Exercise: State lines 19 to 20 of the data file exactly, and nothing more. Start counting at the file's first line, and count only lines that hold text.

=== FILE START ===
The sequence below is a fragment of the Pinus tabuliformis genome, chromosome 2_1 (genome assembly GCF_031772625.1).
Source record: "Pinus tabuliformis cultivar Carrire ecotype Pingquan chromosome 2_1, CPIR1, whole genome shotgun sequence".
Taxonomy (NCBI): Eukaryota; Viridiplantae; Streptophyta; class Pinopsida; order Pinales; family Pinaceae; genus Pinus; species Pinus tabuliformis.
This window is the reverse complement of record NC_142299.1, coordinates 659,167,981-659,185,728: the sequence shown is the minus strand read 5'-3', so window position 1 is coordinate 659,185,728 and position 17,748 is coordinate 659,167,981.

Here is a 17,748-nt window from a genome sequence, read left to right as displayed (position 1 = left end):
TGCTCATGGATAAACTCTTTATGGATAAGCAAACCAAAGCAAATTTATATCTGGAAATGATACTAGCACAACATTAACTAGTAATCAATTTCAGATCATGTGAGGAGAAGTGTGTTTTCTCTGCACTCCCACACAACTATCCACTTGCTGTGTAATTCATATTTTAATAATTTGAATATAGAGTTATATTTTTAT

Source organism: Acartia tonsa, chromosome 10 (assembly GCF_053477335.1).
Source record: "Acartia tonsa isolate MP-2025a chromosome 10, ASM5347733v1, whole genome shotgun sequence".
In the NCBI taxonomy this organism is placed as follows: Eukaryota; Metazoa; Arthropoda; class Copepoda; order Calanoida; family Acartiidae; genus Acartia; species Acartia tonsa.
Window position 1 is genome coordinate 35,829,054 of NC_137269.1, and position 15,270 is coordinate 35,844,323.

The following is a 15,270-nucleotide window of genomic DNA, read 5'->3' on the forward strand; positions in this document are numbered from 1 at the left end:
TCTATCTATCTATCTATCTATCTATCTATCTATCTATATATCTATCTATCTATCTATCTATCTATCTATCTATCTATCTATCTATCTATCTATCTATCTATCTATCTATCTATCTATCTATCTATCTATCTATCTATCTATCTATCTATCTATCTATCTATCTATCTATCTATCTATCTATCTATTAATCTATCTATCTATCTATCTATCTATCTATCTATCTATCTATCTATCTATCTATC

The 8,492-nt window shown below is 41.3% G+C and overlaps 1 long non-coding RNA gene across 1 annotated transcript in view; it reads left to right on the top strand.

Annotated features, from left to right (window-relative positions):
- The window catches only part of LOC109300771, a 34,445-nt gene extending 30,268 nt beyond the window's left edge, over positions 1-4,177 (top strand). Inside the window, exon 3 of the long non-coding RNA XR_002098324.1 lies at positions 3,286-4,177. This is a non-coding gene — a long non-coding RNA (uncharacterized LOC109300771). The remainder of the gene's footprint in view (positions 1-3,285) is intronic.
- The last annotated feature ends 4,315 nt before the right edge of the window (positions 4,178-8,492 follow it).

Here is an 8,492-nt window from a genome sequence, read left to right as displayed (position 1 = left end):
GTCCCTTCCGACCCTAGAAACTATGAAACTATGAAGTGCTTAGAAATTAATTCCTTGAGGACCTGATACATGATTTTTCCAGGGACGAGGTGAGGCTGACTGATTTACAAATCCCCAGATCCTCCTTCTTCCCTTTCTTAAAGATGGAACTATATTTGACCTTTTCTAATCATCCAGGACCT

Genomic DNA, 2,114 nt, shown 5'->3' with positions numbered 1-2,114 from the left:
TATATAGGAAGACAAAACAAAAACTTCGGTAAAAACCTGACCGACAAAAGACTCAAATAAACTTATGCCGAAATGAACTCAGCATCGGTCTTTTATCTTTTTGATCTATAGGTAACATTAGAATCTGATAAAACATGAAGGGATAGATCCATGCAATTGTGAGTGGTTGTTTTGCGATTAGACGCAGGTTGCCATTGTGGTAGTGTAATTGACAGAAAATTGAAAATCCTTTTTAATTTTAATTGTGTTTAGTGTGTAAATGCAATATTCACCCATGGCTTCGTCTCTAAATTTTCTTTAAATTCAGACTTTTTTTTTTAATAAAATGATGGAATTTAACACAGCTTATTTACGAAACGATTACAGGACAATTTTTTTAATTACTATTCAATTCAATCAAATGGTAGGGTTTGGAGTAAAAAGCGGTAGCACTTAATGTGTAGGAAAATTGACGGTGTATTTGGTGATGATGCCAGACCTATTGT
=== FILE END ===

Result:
Genomic DNA, 2,114 nt, shown 5'->3' with positions numbered 1-2,114 from the left:
TATATAGGAAGACAAAACAAAAACTTCGGTAAAAACCTGACCGACAAAAGACTCAAATAAACTTATGCCGAAATGAACTCAGCATCGGTCTTTTATCTTTTTGATCTATAGGTAACATTAGAATCTGATAAAACATGAAGGGATAGATCCATGCAATTGTGAGTGGTTGTTTTGCGATTAGACGCAGGTTGCCATTGTGGTAGTGTAATTGACAGAAAATTGAAAATCCTTTTTAATTTTAATTGTGTTTAGTGTGTAAATGCAATATTCACCCATGGCTTCGTCTCTAAATTTTCTTTAAATTCAGACTTTTTTTTTTAATAAAATGATGGAATTTAACACAGCTTATTTACGAAACGATTACAGGACAATTTTTTTAATTACTATTCAATTCAATCAAATGGTAGGGTTTGGAGTAAAAAGCGGTAGCACTTAATGTGTAGGAAAATTGACGGTGTATTTGGTGATGATGCCAGACCTATTGT